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Bombardier, Inc.: A Mess Worth Avoiding

Although it appears that Bombardier, Inc. (TSX:BBD.B) has begun to turn things around, after continuing to read headlines about the company, the reality is that the company remains in a dire situation. Because of this, my recommendation for investors is to avoid this company and, instead, invest your money in other companies.

And there are many reasons for this conclusion …

First, the company continues to experience problems with its rail division. Although an Ontario judge granted Bombardier an injunction against Metrolinx, it doesn’t change the fact that it continues to experience significant delays. This $770 million contract required a test vehicle for the new Eglinton Crowntown line by 2014; yet, it has only delivered this now and it doesn’t function.

Metrolinx has been trying to find a new vendor, but Bombardier demanded that the Metrolinx first try dispute resolution provisions as defined in the contract. Whether this deal can be saved or not, I don’t know, but it’s not the only rail problem. It’s also severely delayed in delivering streetcars to Toronto. 100 were due by March, but it is likely to only deliver a total of 70 by the end of 2017.

The bad news, though, has a touch of good news which is the rumor that Siemens AG (ADR) (NASDAQOTH:SEIGY) and Bombardier might actually look to merge their rail operations. This joint venture would be worth US$10.6 billion, but would give it more power against Chinese firms that have been gaining ground in the United States and hopefully help get Bombardier out of its delay troubles.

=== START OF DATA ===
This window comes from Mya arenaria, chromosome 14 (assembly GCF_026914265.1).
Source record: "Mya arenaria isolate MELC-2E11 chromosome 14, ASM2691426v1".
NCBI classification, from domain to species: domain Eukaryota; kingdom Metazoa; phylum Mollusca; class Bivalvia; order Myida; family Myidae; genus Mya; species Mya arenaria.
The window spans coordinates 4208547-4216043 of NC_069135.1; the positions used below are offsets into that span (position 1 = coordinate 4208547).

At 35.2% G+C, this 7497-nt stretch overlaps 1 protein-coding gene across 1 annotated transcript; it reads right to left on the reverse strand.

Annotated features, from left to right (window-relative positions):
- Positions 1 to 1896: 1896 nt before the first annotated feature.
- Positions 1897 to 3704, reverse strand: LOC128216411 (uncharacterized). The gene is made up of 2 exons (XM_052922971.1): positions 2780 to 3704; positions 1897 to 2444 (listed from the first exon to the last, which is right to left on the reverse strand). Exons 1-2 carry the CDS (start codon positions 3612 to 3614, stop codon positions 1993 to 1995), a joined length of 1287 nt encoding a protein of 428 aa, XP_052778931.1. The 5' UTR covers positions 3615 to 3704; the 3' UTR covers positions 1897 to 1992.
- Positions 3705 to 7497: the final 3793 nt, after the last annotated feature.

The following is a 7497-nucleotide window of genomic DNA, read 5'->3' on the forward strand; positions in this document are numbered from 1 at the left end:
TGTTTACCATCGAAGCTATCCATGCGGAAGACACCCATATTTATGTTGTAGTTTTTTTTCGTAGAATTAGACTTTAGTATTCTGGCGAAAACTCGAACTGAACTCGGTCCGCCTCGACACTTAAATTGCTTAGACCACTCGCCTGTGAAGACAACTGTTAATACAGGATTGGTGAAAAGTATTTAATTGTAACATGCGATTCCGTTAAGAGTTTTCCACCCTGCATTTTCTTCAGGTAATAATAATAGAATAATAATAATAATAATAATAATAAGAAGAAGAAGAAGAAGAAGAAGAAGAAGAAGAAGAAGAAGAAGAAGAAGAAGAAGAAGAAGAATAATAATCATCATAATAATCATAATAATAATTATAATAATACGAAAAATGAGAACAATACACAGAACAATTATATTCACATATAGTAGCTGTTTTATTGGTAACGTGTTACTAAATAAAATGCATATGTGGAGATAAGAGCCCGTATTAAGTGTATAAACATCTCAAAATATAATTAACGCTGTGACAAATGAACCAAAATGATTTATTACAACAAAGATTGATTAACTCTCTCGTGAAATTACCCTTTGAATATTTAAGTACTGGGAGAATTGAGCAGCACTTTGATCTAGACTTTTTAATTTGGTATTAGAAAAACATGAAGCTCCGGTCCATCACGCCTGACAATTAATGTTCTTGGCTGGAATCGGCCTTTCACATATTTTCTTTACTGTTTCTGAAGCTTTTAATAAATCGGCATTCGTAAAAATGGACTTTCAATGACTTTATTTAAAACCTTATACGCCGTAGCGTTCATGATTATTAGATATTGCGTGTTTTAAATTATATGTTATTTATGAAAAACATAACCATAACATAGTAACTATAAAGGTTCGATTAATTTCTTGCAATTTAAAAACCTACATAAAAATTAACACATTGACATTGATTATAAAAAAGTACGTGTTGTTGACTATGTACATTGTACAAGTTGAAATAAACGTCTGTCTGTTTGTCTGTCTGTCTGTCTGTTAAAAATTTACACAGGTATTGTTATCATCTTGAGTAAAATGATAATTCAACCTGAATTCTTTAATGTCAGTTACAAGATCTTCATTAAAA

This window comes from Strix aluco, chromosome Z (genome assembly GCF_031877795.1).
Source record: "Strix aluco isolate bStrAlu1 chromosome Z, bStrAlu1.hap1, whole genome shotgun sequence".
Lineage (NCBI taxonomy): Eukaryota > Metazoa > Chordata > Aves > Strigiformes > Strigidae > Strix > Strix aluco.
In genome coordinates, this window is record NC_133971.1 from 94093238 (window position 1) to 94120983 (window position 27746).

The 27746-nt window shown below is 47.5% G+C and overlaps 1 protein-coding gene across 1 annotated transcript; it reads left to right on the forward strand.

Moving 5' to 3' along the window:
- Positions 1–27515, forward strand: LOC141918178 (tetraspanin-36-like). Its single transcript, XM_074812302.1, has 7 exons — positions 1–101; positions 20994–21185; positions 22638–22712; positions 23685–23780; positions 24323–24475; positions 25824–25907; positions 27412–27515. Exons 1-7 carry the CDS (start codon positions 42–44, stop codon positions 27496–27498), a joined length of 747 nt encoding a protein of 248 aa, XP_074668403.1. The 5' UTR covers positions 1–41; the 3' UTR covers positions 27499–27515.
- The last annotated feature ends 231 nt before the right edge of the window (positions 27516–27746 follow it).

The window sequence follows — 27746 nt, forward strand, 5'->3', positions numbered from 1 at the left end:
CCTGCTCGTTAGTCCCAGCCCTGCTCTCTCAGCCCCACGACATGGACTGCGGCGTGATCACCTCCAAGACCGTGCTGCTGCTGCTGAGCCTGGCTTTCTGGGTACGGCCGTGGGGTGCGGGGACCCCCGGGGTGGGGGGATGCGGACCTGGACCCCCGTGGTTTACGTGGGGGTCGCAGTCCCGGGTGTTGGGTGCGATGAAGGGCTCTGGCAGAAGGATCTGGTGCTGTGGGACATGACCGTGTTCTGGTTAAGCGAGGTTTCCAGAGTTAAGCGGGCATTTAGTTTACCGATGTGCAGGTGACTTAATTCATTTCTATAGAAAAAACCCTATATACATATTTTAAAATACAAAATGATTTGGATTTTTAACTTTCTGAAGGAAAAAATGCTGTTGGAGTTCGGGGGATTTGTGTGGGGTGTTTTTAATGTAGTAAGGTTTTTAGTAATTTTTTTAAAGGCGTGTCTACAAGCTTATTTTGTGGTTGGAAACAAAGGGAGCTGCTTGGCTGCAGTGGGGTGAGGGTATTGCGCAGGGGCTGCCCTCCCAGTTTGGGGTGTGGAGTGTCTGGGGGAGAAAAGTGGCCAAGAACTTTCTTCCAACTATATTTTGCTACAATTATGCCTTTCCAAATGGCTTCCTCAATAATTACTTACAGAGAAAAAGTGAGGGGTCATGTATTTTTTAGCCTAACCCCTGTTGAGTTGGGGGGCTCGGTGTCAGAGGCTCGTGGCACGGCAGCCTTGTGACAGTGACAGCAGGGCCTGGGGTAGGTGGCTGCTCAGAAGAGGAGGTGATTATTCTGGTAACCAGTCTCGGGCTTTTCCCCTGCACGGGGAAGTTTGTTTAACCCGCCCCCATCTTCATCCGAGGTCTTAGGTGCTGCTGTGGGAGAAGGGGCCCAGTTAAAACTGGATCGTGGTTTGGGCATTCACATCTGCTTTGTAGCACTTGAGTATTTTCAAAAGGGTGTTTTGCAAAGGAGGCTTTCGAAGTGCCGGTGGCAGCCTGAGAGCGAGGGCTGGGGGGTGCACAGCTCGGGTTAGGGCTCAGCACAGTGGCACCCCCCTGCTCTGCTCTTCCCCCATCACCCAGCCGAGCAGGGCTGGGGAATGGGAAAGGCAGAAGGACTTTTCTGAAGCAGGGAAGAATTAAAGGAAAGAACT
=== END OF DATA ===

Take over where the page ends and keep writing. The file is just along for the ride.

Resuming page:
Then there’s the CSeries, which might have some engine problems. One headline read: “Preventive testing ordered for engines on Bombardier CSeries planes.” Essentially, the manufacturer of the CSeries engine has had problems with similar engines, thus necessitating earlier inspections. These inspections cost money and could reduce confidence in the plane, which would only harm Bombardier’s sales prospects. This is not yet a big deal, fortunately, but if the inspections come back with problems, the CSeries project could be in for some serious pain.

The third bout of bad news comes in the recent compensation announcement. Despite receiving over $1 billion from the provincial and federal governments, the manufacturer announced that senior management would receive a 50% across the board pay increase. All told, the top five executives received over $43 million last year.

But here’s the real problem with Bombardier. At most other companies, when bad news compounds like this, shareholders can fire upper management and bring on new people to run the company. That’s our right as shareholders. Unfortunately, that’s impossible with Bombardier due to the dual-class share structure.

When you and I buy shares, we’re buying BBD.B, which gets one vote per share. However, there’s also BBD.A, which is equal to 10 votes per share. Collectively, four descendants of the family, the principal shareholders, hold 79.47% of the Class A shares, plus 1.56% of the Class B shares. This gives them 49.78% of all voting rights. Add in the 3.45% that other members of the immediate family hold and, voila, the Bombardier family owns over 50%, making it impossible to make a change.

And this, my Foolish friends, is why you don’t want to get tied up in Bombardier’s mess. Until the family gives up control, it is unlikely that things will ever really turn around. Thus, I can’t recommend investors own this stock. It’s true that the company could turn around anyway, but is the risk worth the reward? Not to me.


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Fool contributor Jacob Donnelly has no position in any stocks mentioned.

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